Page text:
Tax Cuts Won’t Go to Job Creation—Just Listen to the CEOs

Tax Cuts Won’t Go to Job Creation—Just Listen to the CEOs

It’s becoming increasingly clear that the Republican tax scheme is going to pass. And already, corporate executives are undermining the GOP’s claim that their gigantic corporate tax cuts will be funneled directly into job-creating investments in the United States.

Some of the country’s largest and most profitable companies are saying that they’ll be sending tax savings straight to the shareholders. Pfizer, Coca-Cola, and IT giant Cisco have all said that they intend to reward shareholders with increased dividends and lucrative share buybacks, Bloomberg reported Wednesday.

“We’ll be able to get much more aggressive on the share buyback,” once the tax plan is passed, Cisco CFO Kelly Kramer told Bloomberg.

Of course, this shouldn’t surprise anyone. The Trump administration and GOP leaders have been going on and on about how their tax cuts and the tax repatriation holiday that allows companies to bring their trillions in offshore cash back at a bargain rate will spur unprecedented rates of economic growth and job creation.

But CEOs have been telegraphing their true intentions for a long time.

On an earnings call a year ago, Cisco, which has $58 billion stashed abroad, was already talking about how corporate tax cuts would allow the company to hand out buybacks and ramp up mergers and acquisitions, The Intercept reported in January. Hewlett Packard, with $47 billion in overseas profits, was also boasting about how any tax savings would go straight to shareholders.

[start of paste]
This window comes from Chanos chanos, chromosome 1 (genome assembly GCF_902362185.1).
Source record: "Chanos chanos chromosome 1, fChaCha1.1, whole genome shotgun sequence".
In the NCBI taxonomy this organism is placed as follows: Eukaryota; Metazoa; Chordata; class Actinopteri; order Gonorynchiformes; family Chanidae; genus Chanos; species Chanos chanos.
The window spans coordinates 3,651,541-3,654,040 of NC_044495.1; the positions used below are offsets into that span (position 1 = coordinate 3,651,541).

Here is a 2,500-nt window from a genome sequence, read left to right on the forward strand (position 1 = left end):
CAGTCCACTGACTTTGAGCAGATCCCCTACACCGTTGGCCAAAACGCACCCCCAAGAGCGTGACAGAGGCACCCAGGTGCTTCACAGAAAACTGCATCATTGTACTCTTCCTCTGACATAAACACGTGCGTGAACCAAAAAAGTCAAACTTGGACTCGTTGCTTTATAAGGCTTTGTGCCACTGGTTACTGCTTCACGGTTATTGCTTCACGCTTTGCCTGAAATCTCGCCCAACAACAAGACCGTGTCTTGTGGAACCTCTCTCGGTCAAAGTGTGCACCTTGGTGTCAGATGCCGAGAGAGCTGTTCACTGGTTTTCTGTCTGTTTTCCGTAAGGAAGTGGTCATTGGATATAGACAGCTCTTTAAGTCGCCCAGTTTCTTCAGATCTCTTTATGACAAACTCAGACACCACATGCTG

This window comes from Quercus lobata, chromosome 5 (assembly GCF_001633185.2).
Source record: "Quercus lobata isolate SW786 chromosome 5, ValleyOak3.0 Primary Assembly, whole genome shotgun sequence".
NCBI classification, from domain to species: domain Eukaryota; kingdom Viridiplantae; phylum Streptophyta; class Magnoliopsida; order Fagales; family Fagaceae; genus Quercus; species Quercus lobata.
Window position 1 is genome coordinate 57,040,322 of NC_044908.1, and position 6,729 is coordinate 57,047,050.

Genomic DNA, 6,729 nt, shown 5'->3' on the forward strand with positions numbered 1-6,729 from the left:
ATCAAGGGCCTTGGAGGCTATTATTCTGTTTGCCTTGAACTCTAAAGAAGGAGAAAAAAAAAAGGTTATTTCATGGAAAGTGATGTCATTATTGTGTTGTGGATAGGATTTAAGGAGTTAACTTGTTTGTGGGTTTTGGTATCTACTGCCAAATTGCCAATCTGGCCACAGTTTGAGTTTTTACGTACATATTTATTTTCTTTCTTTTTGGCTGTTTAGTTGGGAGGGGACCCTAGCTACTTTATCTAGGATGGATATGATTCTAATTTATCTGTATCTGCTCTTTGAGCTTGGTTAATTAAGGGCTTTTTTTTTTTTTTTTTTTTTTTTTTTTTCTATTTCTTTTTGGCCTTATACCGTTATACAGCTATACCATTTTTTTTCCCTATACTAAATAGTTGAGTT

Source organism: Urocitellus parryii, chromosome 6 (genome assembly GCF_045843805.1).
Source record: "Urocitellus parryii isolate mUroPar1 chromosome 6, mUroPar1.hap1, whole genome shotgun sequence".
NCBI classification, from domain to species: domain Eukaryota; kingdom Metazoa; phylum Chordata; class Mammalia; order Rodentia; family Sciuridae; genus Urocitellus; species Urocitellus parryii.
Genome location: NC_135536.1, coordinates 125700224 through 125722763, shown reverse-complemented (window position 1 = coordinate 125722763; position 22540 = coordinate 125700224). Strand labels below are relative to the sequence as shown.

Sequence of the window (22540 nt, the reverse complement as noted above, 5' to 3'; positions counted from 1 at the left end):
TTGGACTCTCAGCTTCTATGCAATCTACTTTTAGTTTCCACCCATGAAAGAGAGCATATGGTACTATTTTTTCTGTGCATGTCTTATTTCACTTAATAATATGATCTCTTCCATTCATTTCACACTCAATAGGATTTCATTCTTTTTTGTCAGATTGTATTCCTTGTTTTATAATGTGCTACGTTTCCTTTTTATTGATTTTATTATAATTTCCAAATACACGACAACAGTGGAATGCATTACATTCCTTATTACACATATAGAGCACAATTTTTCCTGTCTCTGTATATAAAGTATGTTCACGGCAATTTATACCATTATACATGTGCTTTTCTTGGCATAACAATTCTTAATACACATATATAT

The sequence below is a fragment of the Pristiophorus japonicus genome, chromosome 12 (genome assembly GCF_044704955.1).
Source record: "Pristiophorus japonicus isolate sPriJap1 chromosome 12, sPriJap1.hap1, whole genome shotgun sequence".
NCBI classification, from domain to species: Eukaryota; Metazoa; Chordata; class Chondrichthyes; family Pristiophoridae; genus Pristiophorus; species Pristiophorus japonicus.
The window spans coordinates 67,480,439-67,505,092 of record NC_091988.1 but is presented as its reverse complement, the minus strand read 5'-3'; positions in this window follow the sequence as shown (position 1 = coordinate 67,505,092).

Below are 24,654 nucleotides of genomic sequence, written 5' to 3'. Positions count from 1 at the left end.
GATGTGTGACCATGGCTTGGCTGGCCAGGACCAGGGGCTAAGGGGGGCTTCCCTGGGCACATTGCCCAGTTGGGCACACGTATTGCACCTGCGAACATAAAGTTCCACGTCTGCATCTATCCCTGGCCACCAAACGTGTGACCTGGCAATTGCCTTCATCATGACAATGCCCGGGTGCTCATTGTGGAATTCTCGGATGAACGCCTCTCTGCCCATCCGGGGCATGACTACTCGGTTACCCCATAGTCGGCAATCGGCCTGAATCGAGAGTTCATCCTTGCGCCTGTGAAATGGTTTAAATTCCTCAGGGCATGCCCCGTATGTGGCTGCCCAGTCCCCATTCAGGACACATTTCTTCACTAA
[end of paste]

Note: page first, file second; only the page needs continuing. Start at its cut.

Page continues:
The last time Republicans passed a tax holiday for overseas profits, the 15 companies that benefited most ended up cutting more than 20,000 net jobs and curtailing research investment. Instead, they pushed their cash piles into their shareholders’ pockets.

Earlier this month, at a Wall Street Journal event for corporate CEOs featuring Trump’s top economic advisor (and former Goldman Sachs executive) Gary Cohn, the moderator asked the high-powered audience: “If the tax reform bill goes through, do you plan to increase investment—your company’s investment, capital investment?”

Just a few hands went up. A flummoxed Cohn asked, “Why aren’t the other hands up?”

CEOs are so emboldened these days that they don’t even feel compelled to offer the typical obligatory bromides about job creation and investment.

The GOP tax plan is already a naked redistribution of wealth to the upper class—a ploy that will ultimately be funded on the backs of the middle and working classes.  A share buyback bonanza will only further enrich those who can afford to invest in the stock market—the wealthy and upper middle class.

The modern corporate strategy is to immediately maximize profits by any means available—be it through cutting labor costs or limiting long-term investments or securing tax cuts in Congress—and then funnel those profits to the shareholders, who will reward the CEO with a hefty bonus. It is not, as Republicans would have you believe, to build new U.S. factories or lift up wages for employees.

Just listen to the CEOs. 

Tax Cuts for the rich. Deregulation for the powerful. Wage suppression for everyone else. These are the tenets of trickle-down economics, the conservatives’ age-old strategy for advantaging the interests of the rich and powerful over those of the middle class and poor. The articles in Trickle-Downers are devoted, first, to exposing and refuting these lies, but equally, to reminding Americans that these claims aren’t made because they are true. Rather, they are made because they are the most effective way elites have found to bully, confuse and intimidate middle- and working-class voters. Trickle-down claims are not real economics. They are negotiating strategies. Here at the Prospect, we hope to help you win that negotiation.